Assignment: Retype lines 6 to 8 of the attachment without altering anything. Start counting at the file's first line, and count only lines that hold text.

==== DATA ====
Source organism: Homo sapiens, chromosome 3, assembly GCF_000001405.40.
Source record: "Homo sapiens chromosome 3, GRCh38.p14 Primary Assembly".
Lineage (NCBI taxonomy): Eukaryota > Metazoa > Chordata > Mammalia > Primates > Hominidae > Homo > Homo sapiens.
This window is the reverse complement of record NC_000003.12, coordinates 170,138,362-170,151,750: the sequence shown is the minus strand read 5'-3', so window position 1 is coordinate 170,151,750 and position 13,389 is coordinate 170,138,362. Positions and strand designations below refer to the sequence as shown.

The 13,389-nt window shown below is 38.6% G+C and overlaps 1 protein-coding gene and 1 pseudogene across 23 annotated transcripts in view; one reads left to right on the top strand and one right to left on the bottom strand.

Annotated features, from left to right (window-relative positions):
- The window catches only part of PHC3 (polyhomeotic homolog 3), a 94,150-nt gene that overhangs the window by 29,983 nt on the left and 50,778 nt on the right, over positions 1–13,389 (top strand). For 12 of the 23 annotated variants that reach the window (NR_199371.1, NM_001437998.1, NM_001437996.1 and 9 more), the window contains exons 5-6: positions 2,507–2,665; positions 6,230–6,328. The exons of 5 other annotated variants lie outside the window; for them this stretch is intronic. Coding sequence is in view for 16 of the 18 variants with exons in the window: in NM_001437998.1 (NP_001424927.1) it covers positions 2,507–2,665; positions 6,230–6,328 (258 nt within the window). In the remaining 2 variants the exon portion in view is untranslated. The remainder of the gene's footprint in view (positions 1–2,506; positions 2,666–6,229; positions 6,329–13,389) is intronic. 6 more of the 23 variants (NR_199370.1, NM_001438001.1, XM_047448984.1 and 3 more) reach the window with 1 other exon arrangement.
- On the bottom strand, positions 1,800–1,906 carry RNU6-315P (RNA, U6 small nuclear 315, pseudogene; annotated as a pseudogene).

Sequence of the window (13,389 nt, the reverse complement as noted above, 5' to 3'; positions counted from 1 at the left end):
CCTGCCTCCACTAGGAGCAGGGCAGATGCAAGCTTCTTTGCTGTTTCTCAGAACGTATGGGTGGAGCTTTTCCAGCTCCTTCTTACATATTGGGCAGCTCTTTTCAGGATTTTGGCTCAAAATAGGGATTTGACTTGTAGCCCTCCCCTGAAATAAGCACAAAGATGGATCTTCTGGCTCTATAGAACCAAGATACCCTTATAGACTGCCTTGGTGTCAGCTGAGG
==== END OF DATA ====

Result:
Annotated features, from left to right (window-relative positions):
- The window catches only part of PHC3 (polyhomeotic homolog 3), a 94,150-nt gene that overhangs the window by 29,983 nt on the left and 50,778 nt on the right, over positions 1–13,389 (top strand). For 12 of the 23 annotated variants that reach the window (NR_199371.1, NM_001437998.1, NM_001437996.1 and 9 more), the window contains exons 5-6: positions 2,507–2,665; positions 6,230–6,328. The exons of 5 other annotated variants lie outside the window; for them this stretch is intronic. Coding sequence is in view for 16 of the 18 variants with exons in the window: in NM_001437998.1 (NP_001424927.1) it covers positions 2,507–2,665; positions 6,230–6,328 (258 nt within the window). In the remaining 2 variants the exon portion in view is untranslated. The remainder of the gene's footprint in view (positions 1–2,506; positions 2,666–6,229; positions 6,329–13,389) is intronic. 6 more of the 23 variants (NR_199370.1, NM_001438001.1, XM_047448984.1 and 3 more) reach the window with 1 other exon arrangement.
- On the bottom strand, positions 1,800–1,906 carry RNU6-315P (RNA, U6 small nuclear 315, pseudogene; annotated as a pseudogene).